This guest post is the result of a charitable project (Blogging for Charity) started by my friend Mark Goodfield, also known as the Blunt Bean Counter. My friends at Financial Services Group (Gary, Scott and Jennifer) were wonderful to bid $500 for the winning bid. Thanks to Financial Services Group for making the donation to the Yih Charitable Giving Fund through the Edmonton Community Foundation.
A Time for Conversation?
by Jennifer Tweddle, BA, CFP,CLU ,CHS
Few adjacent countries share the friendly relations, common language and customs that we share with the U.S. Although we have much in common there are significant differences in the two tax systems. Careful tax planning is required in cross – border transactions for example, where Canadians* purchase U.S. property and investments. The purpose of this article is to raise awareness about one of those important differences. As always, specialized legal and accounting advice should been obtained before actions are taken or decisions made as each situation is unique on its facts.
Who gets taxed? Residents or Citizens?
Canada taxes its residents, regardless of citizenship, on their worldwide income. The U.S., taxes its citizens, regardless of where they live, on their worldwide income. In addition, the U.S tax system can subject Canadians to U.S. tax on U.S. source income and on the value of certain assets at death.
What happens at death?
On death, here’s the problem for Canadians owning U.S. assets. Canada deems all property to be disposed at fair market value immediately before death and income tax is payable on the deemed gain. However there is an important exemption for assets left to a spouse or qualifying spouse trust.
In contrast, the United States imposes an estate tax on the fair market value of the deceased’s worldwide taxable estate. In the case of Canadians, these rules limit the “taxable estate” to certain U.S. situs property which includes, among other things, U.S. stocks and U.S. real estate interests such as vacation homes. U.S estate tax rates are significant. They start at 18% and quickly rise to 35% of the taxable estate.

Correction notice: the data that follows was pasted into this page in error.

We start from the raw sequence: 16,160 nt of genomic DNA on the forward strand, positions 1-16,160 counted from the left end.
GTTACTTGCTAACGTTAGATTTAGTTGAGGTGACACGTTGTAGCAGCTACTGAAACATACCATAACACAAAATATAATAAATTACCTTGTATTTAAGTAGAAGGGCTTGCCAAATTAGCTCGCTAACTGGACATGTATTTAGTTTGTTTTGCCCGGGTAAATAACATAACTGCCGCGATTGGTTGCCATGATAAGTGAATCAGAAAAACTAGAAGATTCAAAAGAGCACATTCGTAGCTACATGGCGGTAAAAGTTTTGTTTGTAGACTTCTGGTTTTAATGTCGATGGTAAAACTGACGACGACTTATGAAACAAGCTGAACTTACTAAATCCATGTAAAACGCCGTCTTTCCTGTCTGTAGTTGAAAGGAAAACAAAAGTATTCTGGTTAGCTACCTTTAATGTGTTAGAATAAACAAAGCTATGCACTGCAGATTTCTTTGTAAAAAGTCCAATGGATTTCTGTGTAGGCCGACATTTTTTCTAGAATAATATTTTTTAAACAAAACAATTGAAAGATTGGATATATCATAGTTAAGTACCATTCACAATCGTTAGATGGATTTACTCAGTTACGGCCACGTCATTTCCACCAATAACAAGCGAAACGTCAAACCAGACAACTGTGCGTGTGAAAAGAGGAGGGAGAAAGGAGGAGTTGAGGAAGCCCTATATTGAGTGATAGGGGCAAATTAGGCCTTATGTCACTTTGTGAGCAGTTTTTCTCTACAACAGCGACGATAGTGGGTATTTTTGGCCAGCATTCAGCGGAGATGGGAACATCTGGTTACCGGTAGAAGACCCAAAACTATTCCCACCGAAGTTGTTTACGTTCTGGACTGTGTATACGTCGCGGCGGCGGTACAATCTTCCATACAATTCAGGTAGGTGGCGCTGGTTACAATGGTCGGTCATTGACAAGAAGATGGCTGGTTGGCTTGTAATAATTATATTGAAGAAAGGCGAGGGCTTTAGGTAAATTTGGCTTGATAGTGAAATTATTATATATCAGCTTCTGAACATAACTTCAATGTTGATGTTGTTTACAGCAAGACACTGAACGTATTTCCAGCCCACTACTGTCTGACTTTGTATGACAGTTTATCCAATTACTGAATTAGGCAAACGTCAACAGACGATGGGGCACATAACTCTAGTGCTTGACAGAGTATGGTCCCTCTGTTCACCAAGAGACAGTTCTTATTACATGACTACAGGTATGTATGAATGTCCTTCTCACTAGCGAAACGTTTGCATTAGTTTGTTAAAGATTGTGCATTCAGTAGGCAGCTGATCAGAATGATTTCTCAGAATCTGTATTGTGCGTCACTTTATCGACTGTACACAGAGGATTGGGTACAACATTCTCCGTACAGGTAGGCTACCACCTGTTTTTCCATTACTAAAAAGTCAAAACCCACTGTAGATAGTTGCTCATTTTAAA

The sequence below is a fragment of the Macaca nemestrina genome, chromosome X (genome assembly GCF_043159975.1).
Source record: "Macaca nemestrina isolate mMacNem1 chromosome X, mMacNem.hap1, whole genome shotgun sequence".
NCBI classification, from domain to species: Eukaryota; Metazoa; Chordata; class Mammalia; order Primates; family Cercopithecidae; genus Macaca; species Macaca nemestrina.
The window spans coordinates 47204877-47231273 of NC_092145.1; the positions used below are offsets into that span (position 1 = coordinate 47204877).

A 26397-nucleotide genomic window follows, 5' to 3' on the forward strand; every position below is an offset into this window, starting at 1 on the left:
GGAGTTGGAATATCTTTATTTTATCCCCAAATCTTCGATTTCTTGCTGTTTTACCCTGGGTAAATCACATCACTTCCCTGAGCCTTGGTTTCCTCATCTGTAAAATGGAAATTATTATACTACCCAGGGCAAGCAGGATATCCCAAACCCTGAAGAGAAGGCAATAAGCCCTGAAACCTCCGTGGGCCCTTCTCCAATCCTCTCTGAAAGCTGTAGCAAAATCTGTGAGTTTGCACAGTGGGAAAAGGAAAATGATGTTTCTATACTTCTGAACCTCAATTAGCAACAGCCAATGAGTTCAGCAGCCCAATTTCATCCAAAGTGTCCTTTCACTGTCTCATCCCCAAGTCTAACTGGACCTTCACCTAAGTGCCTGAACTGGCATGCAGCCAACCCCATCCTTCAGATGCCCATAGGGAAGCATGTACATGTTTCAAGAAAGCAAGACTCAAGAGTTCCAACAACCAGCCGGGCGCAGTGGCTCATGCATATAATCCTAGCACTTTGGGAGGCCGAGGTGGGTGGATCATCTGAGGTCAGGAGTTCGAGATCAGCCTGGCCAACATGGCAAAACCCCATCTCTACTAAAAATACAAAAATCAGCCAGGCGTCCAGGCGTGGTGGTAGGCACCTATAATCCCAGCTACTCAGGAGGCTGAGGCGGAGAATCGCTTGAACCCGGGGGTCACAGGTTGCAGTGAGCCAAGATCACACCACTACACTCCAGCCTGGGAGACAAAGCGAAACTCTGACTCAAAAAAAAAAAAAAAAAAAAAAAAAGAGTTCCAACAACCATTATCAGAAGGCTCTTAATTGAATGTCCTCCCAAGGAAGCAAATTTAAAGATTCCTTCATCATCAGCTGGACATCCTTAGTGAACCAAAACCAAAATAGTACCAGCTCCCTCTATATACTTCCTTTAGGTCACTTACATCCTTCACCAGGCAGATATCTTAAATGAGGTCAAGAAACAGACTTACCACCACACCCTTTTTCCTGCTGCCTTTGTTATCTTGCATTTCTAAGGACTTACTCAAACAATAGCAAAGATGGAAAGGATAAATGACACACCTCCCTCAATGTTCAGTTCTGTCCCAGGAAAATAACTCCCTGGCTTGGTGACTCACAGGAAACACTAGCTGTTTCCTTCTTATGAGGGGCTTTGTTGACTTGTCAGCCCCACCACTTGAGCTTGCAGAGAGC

Where both taxes apply, there may be double tax because the two systems use different methods – Canada taxes gain, the U.S. taxes value. The two taxes might also arise at different times if the assets are subject to U.S. tax in the year of death but Canadian tax is deferred because the assets were left to a Canadian spouse.
While the tax agreement between Canada and the U.S. does not solve the problem, it does offer some relief by way of:
- Access to a special “unified credit” such that no US estate tax would be payable if the worldwide assets of the deceased were $5 million or less in 2011 (more on this later).
- A “spousal credit” which provides limited relief from U.S. tax on certain assets left to the deceased’s spouse.
- A possible credit in Canada for certain U.S. taxes paid on U.S. source income including gains.
Prospective changes in the U.S. estate tax exemption limit would reduce the exemption from $5 million to a very modest $1 million in 2013. As a result, even more Canadians owning U.S. assets could be exposed to U.S. estate tax.
While the tax environment surrounding ownership of U.S. assets has always been challenging, the changing environment will make it more so. If you own U.S. assets or are considering the purchase of U.S. assets, now is a good time to talk with your professional advisors to explore your planning options.
*In this article “Canadians” refers to Canadian residents who are not U.S. citizens or residents, have never lived in the U.S. and who do not hold (nor have never held) a U.S green card.